The Maryland League of Conservation Voters endorsed Maryland Senate candidate Jim Brochin in the 42nd District yesterday, praising his views on preserving open space and protecting the Chesapeake and deriding his opponent, Del. Martha S. Klima, as having one of the worst environmental records of any state legislator.
Susan Brown, executive director of the Maryland League of Conservation Voters, said she believes Brochin, a Democrat who has never held elective office, would be an effective advocate for environmental issues. Klima, a Republican delegate since 1983, has a lifetime rating of 24 percent on the organization's annual scorecards,, nearly 40 points lower than the average legislator, Brown said.
Brochin and Klima are unopposed in their primaries in the 42nd District, which covers the greater Towson area.
"We are confident [Brochin] will be a great voice for us in Annapolis. He will stand up for everything people here care about: open space, clean air, clean water and the Chesapeake," Brown said.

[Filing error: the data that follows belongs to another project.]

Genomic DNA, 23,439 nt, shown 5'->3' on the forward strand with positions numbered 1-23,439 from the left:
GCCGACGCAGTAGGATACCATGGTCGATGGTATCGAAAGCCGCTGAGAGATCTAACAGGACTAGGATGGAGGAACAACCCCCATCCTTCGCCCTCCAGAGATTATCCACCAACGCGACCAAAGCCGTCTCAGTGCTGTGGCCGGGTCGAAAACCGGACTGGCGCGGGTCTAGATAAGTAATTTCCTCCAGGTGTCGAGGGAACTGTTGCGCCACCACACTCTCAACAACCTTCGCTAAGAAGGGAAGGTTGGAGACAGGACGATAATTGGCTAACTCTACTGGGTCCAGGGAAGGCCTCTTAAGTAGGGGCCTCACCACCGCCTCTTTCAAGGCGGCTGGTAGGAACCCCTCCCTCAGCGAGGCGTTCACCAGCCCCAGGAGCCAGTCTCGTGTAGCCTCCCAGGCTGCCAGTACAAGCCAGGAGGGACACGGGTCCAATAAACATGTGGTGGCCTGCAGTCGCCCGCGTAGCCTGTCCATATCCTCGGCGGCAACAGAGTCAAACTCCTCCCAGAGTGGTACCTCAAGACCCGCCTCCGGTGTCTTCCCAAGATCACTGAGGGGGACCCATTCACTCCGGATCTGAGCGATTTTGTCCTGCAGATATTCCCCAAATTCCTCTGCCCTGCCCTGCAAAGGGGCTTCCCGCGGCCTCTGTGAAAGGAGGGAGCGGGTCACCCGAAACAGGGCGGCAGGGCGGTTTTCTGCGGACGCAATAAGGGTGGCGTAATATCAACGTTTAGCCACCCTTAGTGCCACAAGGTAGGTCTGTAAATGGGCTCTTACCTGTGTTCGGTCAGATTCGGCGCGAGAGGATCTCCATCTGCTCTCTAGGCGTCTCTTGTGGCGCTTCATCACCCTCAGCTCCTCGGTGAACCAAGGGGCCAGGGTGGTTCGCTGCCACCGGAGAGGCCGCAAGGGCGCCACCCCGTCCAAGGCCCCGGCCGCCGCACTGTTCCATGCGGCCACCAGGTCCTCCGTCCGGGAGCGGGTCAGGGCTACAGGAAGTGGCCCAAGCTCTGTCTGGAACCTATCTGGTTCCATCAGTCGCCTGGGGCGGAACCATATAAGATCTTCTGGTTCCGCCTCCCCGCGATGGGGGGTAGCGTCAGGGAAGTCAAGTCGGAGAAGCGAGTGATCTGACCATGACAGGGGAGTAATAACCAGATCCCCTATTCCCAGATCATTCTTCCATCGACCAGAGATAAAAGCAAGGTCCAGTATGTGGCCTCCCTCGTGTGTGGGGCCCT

In contrast, the group provided three-page handouts listing what it calls Klima's "anti-environment votes." The league listed her opposition to the creation of the Office of Smart Growth, the establishment of the Community Legacy program, a water quality bill designed to address the Pfiesteria crisis, among dozens of other environment-related bills.
The group also criticized her for attempting to eliminate mandatory vehicle emissions inspections and for supporting the Intercounty Connector road project in Montgomery and Prince George's counties.
"Real fans of mine, aren't they?" Klima said.
She said many votes the league criticized reflected her belief that programs dealing with "critical human needs" are more important than conservation.
"If you ask me, 'Delegate Klima, do you think it is more important to have Smart Growth or lead paint abatement programs and substance abuse programs to better the lives of human beings,' absolutely I stand on my record," she said. "I'm delighted with my record, and I think my constituents are, too."
Brochin said he also supports those sorts of programs and backs allowing slot machines at racetracks in hopes that with the revenue they generate the state can afford both.
"I think the environment is so important because it's a quality-of-life issue," he said. "You can't just keep developing or there's not going to be anything left."